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X: Poems & Anti-Poems
Format: Paperback
Text Content Territories: Indigenous Canadian;

One of the first lines of X, Shane Rhodes' sixth book of poetry, is a warning: "this book of verse demands more of verse, this book demands perversity."

In X, Rhodes takes poetry from the comfortable land of the expected to places it has seldom been. Writing through the detritus of Canada's colonization and settlement, Rhodes' writes poems to and with Canada's original documents of finding and keeping. He writes a poem to each of the eleven numbered treaties (the Post Confederation Treaties between many of Canada's First Nations and the Queen of England)--he writes to the fonts he finds in Treaty 5, the river he finds in Treaty 6, and the chemicals he finds in Treaty 8. Rhodes' writes poems to and with the Indian Act.

Beyond the treaties, Rhodes writes formal poetry using Indian status registration forms. He writes to the memory of Oka. He writes to the Government of Canada's Apology for the Indian Residential School System. He writes to the procreating beavers he finds in the Royal Charter of the Hudson Bay Company. X culminates in "White Noise," a long poem grown from Canada's collective rants, threats, cries and shouts in response to the Idle No More protests and the hunger strike of Chief Theresa Spence.

Through out the book, Rhodes surprises with what poetry and art can actually do with the seemingly unsalvageable and un-poetic that surrounds us. The design of X is also exhilarating. Not only is the book reversible--it must be read in two directions--but every page bursts with design, interference and thought.

X sings a new national anthem for Canada, an anthem stripped of patriotic fervor that truly sings of the past many would rather forget and the current state of Indigenous/settler race relations in Canada, an anthem fit for "a land held by therefores, herebys and hereinafters."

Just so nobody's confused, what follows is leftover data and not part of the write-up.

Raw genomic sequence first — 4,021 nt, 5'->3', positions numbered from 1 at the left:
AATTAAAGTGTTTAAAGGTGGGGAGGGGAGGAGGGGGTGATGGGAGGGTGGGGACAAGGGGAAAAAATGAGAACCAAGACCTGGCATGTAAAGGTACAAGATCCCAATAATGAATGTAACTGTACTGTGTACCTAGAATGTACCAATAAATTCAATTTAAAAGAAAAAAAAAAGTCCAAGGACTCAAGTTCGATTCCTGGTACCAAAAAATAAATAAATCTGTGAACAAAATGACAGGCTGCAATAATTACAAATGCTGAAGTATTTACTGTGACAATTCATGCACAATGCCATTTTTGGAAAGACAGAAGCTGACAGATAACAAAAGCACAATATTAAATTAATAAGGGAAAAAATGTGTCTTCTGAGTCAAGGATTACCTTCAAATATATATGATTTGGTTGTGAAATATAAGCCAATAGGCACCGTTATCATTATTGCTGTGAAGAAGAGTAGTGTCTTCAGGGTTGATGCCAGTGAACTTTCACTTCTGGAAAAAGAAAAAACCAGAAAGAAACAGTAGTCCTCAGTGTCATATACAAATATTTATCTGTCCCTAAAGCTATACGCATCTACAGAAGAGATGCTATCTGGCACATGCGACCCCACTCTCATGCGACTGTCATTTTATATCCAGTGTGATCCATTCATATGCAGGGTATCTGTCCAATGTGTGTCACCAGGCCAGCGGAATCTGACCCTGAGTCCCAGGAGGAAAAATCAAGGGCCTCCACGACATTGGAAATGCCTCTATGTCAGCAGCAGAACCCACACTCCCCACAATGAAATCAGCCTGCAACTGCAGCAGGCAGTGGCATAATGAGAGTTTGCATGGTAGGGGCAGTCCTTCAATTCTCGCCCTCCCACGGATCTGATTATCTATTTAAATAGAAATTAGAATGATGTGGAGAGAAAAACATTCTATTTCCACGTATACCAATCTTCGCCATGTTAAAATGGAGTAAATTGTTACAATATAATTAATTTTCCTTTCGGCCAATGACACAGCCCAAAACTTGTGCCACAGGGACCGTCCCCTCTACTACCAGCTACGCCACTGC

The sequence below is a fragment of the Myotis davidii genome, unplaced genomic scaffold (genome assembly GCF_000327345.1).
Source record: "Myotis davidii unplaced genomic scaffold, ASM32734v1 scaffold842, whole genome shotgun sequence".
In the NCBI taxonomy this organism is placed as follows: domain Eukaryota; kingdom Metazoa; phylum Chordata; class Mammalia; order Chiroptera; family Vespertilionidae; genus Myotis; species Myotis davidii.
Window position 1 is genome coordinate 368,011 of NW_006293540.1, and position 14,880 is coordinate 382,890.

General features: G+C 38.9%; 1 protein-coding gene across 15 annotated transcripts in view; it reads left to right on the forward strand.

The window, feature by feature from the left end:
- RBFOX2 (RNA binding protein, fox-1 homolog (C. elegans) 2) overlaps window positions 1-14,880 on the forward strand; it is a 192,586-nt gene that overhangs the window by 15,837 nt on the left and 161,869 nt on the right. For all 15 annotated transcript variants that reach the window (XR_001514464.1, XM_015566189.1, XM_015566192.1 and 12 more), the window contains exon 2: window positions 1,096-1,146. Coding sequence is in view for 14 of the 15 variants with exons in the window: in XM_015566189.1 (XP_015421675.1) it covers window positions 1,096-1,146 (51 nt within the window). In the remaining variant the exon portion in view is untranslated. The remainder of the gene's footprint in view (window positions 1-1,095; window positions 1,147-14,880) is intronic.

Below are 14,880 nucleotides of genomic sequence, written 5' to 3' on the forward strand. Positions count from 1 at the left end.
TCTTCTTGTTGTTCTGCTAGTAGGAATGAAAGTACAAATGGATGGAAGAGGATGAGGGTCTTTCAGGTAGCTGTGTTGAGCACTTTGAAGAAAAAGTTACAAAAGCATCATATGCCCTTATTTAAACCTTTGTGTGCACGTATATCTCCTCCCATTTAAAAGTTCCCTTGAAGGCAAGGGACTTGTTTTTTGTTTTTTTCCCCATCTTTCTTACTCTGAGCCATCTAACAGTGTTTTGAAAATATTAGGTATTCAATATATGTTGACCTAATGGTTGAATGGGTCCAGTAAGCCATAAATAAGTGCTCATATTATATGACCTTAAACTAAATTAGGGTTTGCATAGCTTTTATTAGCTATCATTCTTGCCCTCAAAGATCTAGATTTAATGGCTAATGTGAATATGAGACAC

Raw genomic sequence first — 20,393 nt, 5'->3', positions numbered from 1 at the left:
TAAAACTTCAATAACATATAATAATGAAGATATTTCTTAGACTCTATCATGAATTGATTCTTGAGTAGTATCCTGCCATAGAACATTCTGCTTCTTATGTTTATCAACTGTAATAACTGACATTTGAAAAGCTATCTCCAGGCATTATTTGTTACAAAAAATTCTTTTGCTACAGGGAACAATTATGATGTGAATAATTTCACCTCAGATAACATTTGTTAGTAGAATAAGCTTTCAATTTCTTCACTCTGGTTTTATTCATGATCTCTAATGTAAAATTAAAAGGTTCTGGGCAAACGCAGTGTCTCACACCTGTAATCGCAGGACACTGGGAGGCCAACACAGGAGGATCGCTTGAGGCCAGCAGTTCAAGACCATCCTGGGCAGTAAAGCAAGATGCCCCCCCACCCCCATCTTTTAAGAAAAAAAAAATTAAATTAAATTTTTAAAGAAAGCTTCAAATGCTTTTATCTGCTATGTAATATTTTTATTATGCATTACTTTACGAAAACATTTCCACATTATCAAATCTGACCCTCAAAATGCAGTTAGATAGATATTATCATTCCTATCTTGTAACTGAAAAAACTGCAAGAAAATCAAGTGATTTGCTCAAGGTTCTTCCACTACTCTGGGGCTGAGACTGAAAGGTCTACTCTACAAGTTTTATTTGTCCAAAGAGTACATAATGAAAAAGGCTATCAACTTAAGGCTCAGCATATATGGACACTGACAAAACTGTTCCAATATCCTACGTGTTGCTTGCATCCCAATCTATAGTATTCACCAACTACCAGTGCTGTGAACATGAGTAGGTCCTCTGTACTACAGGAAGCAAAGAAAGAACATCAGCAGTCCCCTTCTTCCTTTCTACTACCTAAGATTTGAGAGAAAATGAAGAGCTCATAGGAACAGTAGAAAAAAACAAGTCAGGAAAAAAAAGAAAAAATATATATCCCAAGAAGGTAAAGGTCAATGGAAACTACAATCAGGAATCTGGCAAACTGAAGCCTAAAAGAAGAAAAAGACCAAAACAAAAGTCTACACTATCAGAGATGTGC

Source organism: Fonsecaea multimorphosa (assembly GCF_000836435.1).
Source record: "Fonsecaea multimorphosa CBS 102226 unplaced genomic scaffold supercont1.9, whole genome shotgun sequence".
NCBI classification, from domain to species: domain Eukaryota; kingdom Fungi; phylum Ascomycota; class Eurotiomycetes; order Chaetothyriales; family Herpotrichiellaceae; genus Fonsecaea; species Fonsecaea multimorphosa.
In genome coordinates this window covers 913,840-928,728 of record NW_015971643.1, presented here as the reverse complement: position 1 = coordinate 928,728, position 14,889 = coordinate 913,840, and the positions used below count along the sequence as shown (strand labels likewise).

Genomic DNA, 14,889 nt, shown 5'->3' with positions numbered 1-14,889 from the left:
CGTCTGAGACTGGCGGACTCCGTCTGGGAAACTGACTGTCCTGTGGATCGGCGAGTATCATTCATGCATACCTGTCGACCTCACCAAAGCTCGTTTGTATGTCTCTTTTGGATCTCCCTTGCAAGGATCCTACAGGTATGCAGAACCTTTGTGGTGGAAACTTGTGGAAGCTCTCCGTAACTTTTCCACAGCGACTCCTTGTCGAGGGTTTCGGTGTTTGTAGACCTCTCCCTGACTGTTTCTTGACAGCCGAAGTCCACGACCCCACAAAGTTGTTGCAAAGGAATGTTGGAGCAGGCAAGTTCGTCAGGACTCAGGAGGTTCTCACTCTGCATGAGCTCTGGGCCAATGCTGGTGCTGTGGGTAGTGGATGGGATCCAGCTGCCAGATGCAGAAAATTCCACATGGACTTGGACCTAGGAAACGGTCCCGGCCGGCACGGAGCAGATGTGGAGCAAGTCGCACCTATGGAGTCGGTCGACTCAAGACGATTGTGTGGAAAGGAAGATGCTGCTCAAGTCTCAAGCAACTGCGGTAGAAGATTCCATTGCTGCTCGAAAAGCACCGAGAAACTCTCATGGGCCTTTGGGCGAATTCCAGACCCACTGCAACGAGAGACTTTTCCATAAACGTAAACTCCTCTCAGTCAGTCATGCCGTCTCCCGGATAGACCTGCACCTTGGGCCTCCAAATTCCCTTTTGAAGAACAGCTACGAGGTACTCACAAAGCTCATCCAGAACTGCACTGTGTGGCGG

Authentic Canadian Content

Xwelqwiya: The Life of a Sto:lo Matriarch
Format: Paperback
Grade Levels: 11; 12; University/College;

Xwelqwiya is the life story of Rena Point Bolton, a St:lo (or, as they are now called, Xwlmexw) matriarch, artist, and craftswoman. Proceeding by way of conversational vignettes, the beginning chapters recount Point Bolton? early years on the banks of the Fraser River during the Depression. While at the time the St:lo, or Xwlmexw, as they call themselves today, kept secret their ways of life to avoid persecution by the Canadian government, Point Bolton's mother and grandmother schooled her in the skills needed for living from what the land provides, as well as in the craftwork and songs of her people, passing on a duty to keep these practices alive. Point Bolton was taken to a residential school for the next several years and would go on to marry and raise ten children, but her childhood training ultimately set the stage for her roles as a teacher and activist. Recognizing the urgent need to forge a sense of cultural continuity among the younger members of her community, Point Bolton visited many communities and worked with federal, provincial, and First Nations politicians to help break the intercultural silence by reviving knowledge of and interest in Aboriginal art. She did so with the deft and heartfelt use of both her voice and her hands.

Over the course of many years, Daly collaborated with Point Bolton to pen her story. At once a memoir, an oral history, and an "insider" ethnography directed and presented by the subject herself, the result attests both to Daly's relationship with the family and to Point Bolton's desire to inspire others to use traditional knowledge and experience to build their own distinctive, successful, and creative lives.

Authentic Canadian Content
Authentic Indigenous Text

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